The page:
In a quarantine environment, people should not mingle, but at KMTC, Mildred says they share bathrooms and there is lack of specialised care for the aged and pregnant people.
FORCED TO SIGN
She alleged that their movement is not restricted as they go for meals together and even visit each other in their rooms.
“Why the government did not want us to mingle with our families is because of the risk of infection. But why don’t they ensure that those in the quarantine facilities do not mingle? It is advisable that we don’t even leave our rooms,” she says.
She continues: “Here it is very easy for one to escape. If it were not for the heavy bags, none of us would be here.”
Ms Clarice Wambui, who is also housed at KMTC, told the Sunday Nation that she was beaten up by police officers when she refused to sign forms committing to pay accommodation money at the end of the incubation period (14 days).
“I am a student and came back with nothing. I don’t have the money to pay for my accommodation and when I told the officers, I was beaten up,” she says.
She continues: “Why are we being treated like prisoners? What should I do if I don’t have the money?”
Every day at midday, rooms at Pride Inn, Westlands, are closed and every one housed there has to pay Sh9,000, according to Chris Otieno.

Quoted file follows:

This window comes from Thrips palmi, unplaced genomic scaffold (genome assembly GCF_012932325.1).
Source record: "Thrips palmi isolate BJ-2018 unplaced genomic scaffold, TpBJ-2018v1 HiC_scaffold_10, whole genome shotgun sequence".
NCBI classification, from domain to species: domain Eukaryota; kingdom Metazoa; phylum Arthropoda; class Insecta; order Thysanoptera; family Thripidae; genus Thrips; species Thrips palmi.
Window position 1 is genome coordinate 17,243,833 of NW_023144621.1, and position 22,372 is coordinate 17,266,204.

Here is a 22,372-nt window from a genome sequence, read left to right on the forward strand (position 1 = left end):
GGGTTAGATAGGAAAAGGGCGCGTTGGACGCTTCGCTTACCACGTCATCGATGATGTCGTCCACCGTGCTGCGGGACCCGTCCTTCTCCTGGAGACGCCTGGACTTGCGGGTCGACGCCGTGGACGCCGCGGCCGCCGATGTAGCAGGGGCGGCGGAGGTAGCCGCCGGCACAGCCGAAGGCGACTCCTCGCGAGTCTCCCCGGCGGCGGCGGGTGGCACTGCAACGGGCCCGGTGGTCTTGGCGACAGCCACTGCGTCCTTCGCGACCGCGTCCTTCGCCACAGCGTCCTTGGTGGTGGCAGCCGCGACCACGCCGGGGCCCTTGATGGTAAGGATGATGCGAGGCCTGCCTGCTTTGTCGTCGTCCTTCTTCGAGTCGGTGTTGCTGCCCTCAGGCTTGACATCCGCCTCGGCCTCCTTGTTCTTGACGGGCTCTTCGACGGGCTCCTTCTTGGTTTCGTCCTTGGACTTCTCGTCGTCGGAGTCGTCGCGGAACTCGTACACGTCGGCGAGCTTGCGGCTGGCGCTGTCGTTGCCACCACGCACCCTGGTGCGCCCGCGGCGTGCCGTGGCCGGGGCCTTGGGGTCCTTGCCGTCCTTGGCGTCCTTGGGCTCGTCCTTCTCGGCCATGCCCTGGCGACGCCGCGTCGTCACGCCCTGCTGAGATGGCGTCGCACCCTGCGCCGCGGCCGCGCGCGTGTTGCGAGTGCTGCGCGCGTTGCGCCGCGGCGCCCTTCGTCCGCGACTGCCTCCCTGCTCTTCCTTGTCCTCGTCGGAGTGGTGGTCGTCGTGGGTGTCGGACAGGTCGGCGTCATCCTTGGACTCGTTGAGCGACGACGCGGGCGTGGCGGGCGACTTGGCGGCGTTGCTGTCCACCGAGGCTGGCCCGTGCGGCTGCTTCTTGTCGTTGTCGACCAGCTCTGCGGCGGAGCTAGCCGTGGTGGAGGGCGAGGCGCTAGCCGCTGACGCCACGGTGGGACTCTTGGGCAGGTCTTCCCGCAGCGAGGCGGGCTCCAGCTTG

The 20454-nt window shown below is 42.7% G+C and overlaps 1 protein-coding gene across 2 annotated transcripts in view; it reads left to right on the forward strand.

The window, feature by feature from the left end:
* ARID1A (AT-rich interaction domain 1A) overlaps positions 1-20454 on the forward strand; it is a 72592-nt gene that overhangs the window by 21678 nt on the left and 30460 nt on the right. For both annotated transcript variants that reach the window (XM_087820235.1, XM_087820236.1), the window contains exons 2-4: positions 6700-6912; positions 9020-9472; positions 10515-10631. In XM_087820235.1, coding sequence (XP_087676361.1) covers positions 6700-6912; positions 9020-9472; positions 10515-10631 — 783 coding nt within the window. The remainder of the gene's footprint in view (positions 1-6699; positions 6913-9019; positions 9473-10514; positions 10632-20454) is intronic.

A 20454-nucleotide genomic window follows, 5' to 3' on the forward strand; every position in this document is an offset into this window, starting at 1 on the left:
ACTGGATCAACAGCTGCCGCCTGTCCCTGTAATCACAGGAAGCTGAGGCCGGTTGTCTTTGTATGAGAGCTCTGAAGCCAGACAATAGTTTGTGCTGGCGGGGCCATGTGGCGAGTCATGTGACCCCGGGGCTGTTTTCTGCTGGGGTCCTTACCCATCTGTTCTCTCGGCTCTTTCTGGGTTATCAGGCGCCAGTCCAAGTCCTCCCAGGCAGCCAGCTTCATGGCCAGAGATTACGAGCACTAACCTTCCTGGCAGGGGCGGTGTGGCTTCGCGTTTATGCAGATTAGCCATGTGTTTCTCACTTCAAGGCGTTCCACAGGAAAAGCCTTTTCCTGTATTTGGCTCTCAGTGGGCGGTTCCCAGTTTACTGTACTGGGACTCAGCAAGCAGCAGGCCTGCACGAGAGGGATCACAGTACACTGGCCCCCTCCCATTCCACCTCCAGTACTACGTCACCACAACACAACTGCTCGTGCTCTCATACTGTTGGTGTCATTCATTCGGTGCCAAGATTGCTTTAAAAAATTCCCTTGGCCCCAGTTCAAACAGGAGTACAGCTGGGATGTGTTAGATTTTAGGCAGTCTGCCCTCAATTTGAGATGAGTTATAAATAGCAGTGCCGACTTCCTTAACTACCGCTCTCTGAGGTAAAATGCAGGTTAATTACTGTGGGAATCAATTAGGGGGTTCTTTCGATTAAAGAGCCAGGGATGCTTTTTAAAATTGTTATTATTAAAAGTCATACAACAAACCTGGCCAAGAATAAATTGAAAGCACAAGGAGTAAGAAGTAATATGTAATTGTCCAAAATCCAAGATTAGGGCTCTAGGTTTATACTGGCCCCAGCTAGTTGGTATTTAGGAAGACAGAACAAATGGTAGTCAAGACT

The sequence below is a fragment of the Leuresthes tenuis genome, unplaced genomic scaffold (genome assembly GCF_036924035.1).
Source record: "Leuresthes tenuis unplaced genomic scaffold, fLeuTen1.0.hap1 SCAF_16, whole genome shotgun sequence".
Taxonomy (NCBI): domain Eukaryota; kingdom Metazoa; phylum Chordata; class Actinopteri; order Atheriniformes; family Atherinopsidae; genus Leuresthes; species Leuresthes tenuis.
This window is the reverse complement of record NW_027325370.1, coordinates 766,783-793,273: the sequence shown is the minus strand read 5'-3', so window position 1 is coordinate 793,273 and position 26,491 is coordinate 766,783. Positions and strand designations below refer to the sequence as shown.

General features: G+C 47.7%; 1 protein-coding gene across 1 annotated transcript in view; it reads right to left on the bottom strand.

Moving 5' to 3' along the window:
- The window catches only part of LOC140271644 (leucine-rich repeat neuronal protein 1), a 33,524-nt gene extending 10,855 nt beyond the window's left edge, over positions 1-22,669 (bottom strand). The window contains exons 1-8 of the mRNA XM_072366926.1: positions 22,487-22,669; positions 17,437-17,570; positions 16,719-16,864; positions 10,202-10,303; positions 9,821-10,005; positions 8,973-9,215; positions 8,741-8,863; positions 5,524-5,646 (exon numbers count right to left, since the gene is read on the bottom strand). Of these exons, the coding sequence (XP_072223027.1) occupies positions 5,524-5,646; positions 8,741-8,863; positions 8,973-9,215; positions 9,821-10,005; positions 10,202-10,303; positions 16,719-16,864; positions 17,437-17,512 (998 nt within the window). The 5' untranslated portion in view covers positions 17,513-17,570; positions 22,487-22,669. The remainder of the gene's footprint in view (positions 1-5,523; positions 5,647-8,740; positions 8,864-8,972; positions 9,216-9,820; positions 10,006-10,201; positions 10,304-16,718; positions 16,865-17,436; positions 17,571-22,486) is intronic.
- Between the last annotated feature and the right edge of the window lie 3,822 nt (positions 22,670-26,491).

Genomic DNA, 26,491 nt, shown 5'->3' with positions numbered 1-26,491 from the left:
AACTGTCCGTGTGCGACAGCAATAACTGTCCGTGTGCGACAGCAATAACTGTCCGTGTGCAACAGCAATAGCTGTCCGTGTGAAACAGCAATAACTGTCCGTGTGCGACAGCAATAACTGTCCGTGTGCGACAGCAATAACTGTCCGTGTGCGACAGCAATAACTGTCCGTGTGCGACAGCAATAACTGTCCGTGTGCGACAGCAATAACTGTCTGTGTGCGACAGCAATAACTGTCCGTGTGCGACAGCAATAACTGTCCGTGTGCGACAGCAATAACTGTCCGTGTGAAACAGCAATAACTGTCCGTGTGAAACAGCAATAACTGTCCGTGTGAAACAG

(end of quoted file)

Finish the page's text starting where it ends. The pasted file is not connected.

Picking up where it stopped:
“When we were at the airport, the officers told that we were going to pay Sh6,000 per night, only for the hotel to charge us Sh9,000 yet movement is not restricted and we are sharing corridors and lifts.”
RULE OF LAW
Mr Otieno, who landed in the country on Monday, alleged that some people were sneaked out of the hotel with the help of top government officials.
“We were checked in with some Indians related to Kibos Sugar owner; they are not here. People are not treated equally in this country. If this is really for a good cause and we want to win against the virus, then everyone should obey regardless of your status in the society,” he said.
Mr Kagwe had earlier requested the hotel managements to avoid overcharging those staying in their facilities, since this is a business they did not expect and it seems this was not adhered to.
“If you are charging Sh12,000, the best thing to do is to slash it by 50 per cent and even 25 per cent,” he said.